Document 17: Judith Resnik, Excerpt from "Asking About Gender in Courts," Signs, 21 (Summer 1996), pp. 952-60.
In "Asking about Gender in Courts," Judith Resnik discusses the issue of gender bias in the courts, and gender bias task forces, the primary method for gathering information about discrimination against women in the justice system. Resnik places the VAWA within the context of new Congressional interest in federal court studies on gender. In this article, Resnik tackles such questions as, "What issues dominate gender task force reports?" and "How is the topic of 'gender bias' constructed?" Resnik views the many activities associated with task forces as an occasion to explore relationships among "feminist theory, feminist practice, and one set of legal institutions--the courts."
Asking about Gender in Courts
WOMEN IN THE UNITED STATES have long understood that their gender has affected, and sometimes defined, their interactions with legal institutions. In the 1960s and 1970s, as women's rights litigators fought for equality, they found some of the pain of discrimination in the very places to which they brought claims--the courts. Local and national efforts by women's groups coalesced in 1980, when two fledgling organizations (the National Organization for Women's Legal Defense and Education Fund, begun in 1970, and the National Association of Women Judges, founded in 1979) created another new entity--the National Judicial Education Program to Promote Equality of Women and Men in the Courts; its purpose was to educate judges.
"Gender bias in the courts" became the shorthand attached to the issue, and gender bias task forces became the primary method for gathering information specific to a particular court system about injuries suffered by women within the justice system. In contrast to women's rights litigation aimed at ensuring fair treatment in areas such as housing, education, or family law, task forces examined the justice system itself. They questioned whether courts provide equal treatment as promised to identifiable categories of individuals. As explained by a founding document of the gender bias task force movement, "As long as judges adhere to gender based myths, biases and stereotypes, the intent of the laws can be compromised or subverted through the exercise of judicial discretion."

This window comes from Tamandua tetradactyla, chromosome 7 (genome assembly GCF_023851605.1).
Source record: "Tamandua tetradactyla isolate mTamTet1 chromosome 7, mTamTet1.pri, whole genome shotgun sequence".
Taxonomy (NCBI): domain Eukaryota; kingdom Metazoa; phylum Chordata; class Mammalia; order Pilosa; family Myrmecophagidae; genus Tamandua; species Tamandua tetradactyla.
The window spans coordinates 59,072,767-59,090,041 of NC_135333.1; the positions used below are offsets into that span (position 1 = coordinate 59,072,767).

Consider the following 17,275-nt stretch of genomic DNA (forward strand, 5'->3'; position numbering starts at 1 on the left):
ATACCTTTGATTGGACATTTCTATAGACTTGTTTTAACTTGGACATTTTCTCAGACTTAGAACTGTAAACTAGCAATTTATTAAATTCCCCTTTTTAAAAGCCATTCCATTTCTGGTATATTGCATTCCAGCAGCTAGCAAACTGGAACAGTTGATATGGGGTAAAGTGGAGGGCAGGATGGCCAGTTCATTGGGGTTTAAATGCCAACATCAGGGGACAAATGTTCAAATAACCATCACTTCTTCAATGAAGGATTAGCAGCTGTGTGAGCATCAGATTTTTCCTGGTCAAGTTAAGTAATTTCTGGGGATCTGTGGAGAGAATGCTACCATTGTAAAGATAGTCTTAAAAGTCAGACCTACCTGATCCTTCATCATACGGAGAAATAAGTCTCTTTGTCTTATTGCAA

Seeking licensure from the courts, success came in 1982 when Chief Justice Robert N. Wilentz of the New Jersey Supreme Court commissioned the first gender bias task force. Within the decade, task forces devoted to race and ethnicity followed, as did national recognition. In 1985, New Jersey was once again first in creating a "Minority Concerns" task force. In 1988, the organizers of efforts to study gender, race, and ethnicity obtained important validation from the chief justices of all state courts, who adopted a resolution calling for study of gender, racial, and ethnic bias in the courts. In 1989, judges and lawyers of color formed the National Consortium of Task Forces and Commissions on Racial and Ethnic Bias in the Courts to generate nationwide study and education.
From 1982 until the early 1990s, task forces on bias in the courts were exclusively the domain of state courts. During the second decade of task force work, lawyers and judges succeeded in obtaining federal court attention. In the summer of 1992, the Ninth Circuit (encompassing federal trial and appellate courts in nine western states) became the first within the federal system to issue a report on the effects of gender throughout courts. Soon thereafter, the Judical Conference of the United States (the policy-making body of the federal judiciary) voiced support for studies of bias, and other federal circuits began such work. In 1994, a special committee of the federal courts in the District of Columbia's Circuit issued draft reports, one on gender and one on race and ethnicity. Congressional encouragement for federal courts studies came in 1994, when that Congress passed the Violence Against Women Act. In the spring of 1995, the Federal Judicial Center (the national education arm of the federal courts) published a research guide for federal gender task forces.
As of this writing, more than thirty jurisdictions have reports on gender, and more than ten on race and ethnicity. National conferences have been held on both topics, and in seven of the thirteen federal circuits, work has begun on projects considering gender and/or race and ethnicity. Hostility toward these projects has also emerged, as a few vocal federal judges have mounted a sustained attack. In the spring of 1995, at the request of Senator Charles E. Grassley, the General Accounting Office launched an investigation into federal funds spent on task forces. In September of 1995, Senators Grassley, Phil Gramm, and Orrin Hatch recommended on the congressional record that no federal funds be spent on such task forces. In December, nine democratic senators and one member of the House of Representatives countered by voicing on the congressional record their support for such projects.